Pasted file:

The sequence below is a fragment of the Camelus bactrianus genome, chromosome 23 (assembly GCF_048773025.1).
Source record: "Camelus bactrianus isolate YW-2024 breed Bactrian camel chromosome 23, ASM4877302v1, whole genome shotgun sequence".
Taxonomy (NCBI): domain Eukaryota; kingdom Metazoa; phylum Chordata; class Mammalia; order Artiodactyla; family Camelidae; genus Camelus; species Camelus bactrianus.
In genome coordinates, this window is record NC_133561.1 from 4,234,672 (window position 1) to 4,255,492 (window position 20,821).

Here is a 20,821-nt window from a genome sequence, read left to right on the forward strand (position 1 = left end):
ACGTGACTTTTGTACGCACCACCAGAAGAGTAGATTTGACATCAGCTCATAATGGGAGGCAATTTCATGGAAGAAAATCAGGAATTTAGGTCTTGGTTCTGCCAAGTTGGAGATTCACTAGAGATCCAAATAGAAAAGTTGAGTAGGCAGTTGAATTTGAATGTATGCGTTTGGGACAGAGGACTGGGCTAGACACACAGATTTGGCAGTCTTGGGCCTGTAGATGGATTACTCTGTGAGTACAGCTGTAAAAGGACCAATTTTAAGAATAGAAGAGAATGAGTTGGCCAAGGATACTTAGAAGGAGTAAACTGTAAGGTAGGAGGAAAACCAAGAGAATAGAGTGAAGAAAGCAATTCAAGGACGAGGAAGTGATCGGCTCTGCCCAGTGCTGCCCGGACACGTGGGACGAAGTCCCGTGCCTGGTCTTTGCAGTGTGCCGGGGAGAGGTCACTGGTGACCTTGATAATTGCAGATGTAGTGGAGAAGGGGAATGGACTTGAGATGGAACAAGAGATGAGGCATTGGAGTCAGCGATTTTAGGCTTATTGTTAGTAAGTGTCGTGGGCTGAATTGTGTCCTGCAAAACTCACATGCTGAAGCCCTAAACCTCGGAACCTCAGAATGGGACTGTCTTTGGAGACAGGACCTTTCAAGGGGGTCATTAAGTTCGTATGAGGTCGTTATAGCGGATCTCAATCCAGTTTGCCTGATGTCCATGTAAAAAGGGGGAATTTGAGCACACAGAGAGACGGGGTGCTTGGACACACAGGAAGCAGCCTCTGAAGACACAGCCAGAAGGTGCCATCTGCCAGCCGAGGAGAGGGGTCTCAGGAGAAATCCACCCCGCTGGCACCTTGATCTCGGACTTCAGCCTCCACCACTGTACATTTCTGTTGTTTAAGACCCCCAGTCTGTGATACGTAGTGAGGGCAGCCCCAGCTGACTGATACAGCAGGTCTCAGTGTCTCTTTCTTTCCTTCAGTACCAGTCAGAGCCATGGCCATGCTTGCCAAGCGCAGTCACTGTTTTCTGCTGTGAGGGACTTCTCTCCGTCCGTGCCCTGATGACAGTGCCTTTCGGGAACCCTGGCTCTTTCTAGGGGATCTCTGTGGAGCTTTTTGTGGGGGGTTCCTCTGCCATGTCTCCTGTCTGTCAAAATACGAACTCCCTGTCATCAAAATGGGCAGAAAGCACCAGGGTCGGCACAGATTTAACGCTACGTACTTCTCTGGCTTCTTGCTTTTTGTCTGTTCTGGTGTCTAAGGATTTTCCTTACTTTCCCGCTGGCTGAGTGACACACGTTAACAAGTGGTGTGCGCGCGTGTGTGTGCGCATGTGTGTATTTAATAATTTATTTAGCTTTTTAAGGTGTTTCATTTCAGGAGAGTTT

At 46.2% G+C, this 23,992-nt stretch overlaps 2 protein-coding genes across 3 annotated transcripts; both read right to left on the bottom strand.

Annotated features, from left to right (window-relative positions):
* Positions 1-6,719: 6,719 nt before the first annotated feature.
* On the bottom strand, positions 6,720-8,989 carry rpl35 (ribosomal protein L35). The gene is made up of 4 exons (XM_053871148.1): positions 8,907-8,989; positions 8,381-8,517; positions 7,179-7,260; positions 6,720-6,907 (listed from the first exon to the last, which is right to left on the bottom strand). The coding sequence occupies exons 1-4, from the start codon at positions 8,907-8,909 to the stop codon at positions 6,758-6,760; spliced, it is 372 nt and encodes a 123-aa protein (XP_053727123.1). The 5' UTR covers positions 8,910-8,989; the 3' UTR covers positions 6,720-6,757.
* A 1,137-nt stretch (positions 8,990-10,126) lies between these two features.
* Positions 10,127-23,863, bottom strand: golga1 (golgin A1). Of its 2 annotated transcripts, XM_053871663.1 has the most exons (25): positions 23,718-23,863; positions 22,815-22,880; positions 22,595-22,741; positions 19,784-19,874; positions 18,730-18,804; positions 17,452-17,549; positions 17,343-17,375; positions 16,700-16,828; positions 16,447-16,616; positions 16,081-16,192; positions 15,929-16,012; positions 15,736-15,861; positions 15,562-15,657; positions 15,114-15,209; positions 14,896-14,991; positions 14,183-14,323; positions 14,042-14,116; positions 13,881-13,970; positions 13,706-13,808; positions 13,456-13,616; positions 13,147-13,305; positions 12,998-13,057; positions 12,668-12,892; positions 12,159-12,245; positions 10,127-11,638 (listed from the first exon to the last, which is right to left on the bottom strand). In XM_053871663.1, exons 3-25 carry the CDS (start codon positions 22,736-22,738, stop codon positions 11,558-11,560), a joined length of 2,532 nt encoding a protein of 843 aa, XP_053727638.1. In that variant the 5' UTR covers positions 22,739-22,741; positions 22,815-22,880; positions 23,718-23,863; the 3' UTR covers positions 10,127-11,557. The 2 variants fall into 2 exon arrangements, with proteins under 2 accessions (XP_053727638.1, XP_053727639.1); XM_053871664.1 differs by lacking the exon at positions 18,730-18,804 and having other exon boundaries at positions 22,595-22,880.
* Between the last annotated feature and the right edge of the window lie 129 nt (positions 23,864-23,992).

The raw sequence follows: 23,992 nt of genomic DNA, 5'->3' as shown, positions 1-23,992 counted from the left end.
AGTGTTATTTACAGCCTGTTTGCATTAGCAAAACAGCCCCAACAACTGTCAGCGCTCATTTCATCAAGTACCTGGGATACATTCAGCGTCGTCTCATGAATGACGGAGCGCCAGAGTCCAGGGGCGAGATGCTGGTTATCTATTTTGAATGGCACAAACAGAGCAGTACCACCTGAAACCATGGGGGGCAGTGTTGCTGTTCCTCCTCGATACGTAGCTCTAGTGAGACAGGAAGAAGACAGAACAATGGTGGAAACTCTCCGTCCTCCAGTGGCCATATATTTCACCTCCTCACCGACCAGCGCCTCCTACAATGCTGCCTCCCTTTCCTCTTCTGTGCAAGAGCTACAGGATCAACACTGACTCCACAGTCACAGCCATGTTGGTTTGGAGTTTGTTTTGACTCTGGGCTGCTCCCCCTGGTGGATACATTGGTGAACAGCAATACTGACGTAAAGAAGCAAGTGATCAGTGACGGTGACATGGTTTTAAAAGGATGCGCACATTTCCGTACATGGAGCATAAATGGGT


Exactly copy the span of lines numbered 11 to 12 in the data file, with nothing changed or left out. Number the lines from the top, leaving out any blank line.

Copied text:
* A 1,137-nt stretch (positions 8,990-10,126) lies between these two features.
* Positions 10,127-23,863, bottom strand: golga1 (golgin A1). Of its 2 annotated transcripts, XM_053871663.1 has the most exons (25): positions 23,718-23,863; positions 22,815-22,880; positions 22,595-22,741; positions 19,784-19,874; positions 18,730-18,804; positions 17,452-17,549; positions 17,343-17,375; positions 16,700-16,828; positions 16,447-16,616; positions 16,081-16,192; positions 15,929-16,012; positions 15,736-15,861; positions 15,562-15,657; positions 15,114-15,209; positions 14,896-14,991; positions 14,183-14,323; positions 14,042-14,116; positions 13,881-13,970; positions 13,706-13,808; positions 13,456-13,616; positions 13,147-13,305; positions 12,998-13,057; positions 12,668-12,892; positions 12,159-12,245; positions 10,127-11,638 (listed from the first exon to the last, which is right to left on the bottom strand). In XM_053871663.1, exons 3-25 carry the CDS (start codon positions 22,736-22,738, stop codon positions 11,558-11,560), a joined length of 2,532 nt encoding a protein of 843 aa, XP_053727638.1. In that variant the 5' UTR covers positions 22,739-22,741; positions 22,815-22,880; positions 23,718-23,863; the 3' UTR covers positions 10,127-11,557. The 2 variants fall into 2 exon arrangements, with proteins under 2 accessions (XP_053727638.1, XP_053727639.1); XM_053871664.1 differs by lacking the exon at positions 18,730-18,804 and having other exon boundaries at positions 22,595-22,880.